Monday, February 20, 2006

Risotto et alia

The perfect risotto is effortless. With the right rice, it practically makes itself. For our pre-Valentine's day dinner I made us a mushroom and asparagus risotto with Vialone Nano rice. This I bought from the over-priced deli Raoul up the road from me. I wouldn't go there for their traiteur style meals, but they do stock an excellent, if slightly pricey, range of groceries. You can buy risotto rice with truffle, and foie gras in tins here.

I made my mushroom and asparagus risotto with Marigold vegetable stock powder - a bit of a cheat's way of doing it but it is okay, I think. Raoul sell a nice variety of cheeses and there's a crumbling of Pecorino Nero and a drizzle of truffle oil on top. I oomphed the mushroom content by using some rehydrated porcini mushrooms - perhaps a bit too oomphed as there was a hint of mustiness that I would have preferred absent in the resulting dish. Needless to say the truffle oil was also from Raoul.

Above you can see a salade composée with lebanese cucumber, tomato, olives and lebanese yoghurt. Dessert was a Syrian cheesecake I bought from the Arabic dessert place on Edgeware Rd. There is a crispy noodley topping made from semolina on the actual sweet cheese underneath.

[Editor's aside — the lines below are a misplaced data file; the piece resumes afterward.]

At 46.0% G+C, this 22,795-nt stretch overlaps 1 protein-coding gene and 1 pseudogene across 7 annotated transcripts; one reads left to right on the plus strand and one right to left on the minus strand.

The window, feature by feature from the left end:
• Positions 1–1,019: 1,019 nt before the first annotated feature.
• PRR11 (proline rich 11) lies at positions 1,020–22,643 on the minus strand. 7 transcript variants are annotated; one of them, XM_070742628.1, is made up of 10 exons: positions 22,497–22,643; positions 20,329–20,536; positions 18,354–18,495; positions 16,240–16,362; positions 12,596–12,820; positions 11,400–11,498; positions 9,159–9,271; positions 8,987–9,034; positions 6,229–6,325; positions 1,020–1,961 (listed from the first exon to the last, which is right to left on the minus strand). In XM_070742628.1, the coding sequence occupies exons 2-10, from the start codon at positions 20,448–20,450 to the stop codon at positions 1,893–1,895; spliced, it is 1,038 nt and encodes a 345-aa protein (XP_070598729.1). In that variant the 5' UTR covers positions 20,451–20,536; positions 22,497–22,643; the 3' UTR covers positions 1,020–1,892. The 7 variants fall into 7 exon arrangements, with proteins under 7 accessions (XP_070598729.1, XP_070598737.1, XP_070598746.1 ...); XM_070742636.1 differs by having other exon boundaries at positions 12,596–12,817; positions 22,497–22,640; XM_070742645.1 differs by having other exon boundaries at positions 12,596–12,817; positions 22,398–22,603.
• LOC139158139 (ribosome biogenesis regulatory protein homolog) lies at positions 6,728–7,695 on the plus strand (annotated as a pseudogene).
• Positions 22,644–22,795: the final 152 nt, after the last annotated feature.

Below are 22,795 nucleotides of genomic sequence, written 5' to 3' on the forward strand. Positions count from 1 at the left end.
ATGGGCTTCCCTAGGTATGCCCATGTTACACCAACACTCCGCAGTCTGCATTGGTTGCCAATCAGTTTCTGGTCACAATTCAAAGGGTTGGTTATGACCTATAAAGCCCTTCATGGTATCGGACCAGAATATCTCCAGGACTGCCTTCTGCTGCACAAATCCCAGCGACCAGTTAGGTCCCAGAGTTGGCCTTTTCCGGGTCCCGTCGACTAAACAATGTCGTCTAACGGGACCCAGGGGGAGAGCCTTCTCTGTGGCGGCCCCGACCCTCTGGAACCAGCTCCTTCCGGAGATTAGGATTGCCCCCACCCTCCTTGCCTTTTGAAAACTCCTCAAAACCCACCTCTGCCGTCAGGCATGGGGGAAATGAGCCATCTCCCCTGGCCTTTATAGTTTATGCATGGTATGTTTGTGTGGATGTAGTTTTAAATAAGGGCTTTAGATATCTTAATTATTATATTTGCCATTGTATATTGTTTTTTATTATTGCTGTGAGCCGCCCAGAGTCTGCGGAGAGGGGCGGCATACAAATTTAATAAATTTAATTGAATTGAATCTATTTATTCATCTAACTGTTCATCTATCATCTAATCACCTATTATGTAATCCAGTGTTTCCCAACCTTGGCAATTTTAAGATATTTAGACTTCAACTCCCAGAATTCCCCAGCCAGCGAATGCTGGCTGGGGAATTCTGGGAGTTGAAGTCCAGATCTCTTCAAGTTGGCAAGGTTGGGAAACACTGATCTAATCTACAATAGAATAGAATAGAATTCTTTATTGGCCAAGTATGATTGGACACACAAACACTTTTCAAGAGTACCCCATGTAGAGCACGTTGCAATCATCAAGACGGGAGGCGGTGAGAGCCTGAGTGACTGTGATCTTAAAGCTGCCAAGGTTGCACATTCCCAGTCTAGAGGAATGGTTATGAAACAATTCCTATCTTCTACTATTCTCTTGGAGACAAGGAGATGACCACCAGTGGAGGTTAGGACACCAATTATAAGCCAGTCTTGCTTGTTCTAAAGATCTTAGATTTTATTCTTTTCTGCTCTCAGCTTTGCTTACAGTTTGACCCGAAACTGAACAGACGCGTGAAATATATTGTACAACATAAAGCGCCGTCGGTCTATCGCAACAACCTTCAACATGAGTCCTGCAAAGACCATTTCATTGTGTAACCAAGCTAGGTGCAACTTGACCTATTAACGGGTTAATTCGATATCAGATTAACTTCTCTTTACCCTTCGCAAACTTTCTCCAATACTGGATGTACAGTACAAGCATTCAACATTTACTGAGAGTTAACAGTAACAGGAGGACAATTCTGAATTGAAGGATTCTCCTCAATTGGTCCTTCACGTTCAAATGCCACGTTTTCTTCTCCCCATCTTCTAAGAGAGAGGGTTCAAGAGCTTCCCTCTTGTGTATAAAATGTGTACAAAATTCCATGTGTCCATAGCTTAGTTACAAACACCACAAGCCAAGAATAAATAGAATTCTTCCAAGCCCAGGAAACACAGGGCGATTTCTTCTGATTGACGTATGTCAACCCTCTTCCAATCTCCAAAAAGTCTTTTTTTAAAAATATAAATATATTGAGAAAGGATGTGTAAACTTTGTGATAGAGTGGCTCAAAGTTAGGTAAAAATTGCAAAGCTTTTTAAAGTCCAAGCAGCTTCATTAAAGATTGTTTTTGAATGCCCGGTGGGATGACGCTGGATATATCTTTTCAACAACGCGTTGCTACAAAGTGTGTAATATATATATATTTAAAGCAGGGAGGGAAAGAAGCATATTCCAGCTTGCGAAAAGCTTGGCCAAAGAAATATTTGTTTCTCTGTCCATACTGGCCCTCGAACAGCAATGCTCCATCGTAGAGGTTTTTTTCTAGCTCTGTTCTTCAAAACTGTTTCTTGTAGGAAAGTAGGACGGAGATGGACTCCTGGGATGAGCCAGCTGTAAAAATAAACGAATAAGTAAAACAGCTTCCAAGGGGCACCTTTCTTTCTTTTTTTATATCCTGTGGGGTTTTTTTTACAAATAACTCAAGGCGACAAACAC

Tonight's dinner is a fennel risotto made with chicken stock from Daylesford Organic Farm. There's a wonderful organic butcher up the road from Raoul, Silverside run by the friendliest HK proprietress I've come across. We chatted briefly about how one can place an order for fresh fish and pick it up from her shop as she partners with a Japanese chef to visit the Billingsgate markets on Friday mornings. I also bought some organic chicken marylands that I'm roasting with some lemon rind. I've always liked the taste of organic meat, but I make no illusions as to why I buy it - it's the taste. I don't buy it because it's, "Better for the animals" as a friend's acquaintance liked to justify. For if so, it would be better not to eat them in the first place, right? I vividly remember my grandmother slaughtering chickens in our backyard from childhood. The trick to removing the feathers is to blanch the whole bird in boiling water after it has been bled to death. Once, the bird had not quite died yet and was only unconscious. So, when she dipped it head first into the hot bucket of water, it woke up and screamed its head off. For years I thought that was how you killed chickens - by dunking them in boiling water - but could never figure out why it was usually so silent most of the time.

I've paired the fennel with a hint of thyme - a herb that I'm exploring at the moment. My Italian colleague informs me that finocchio, the Italian word for fennel, also means 'gay'. So here I present: Risotto al'finocchio (Gay Risotto).

1 comment:

Sam said...

OMG I had no idea Po used to kill chooks like that! I'm so disturbed right now!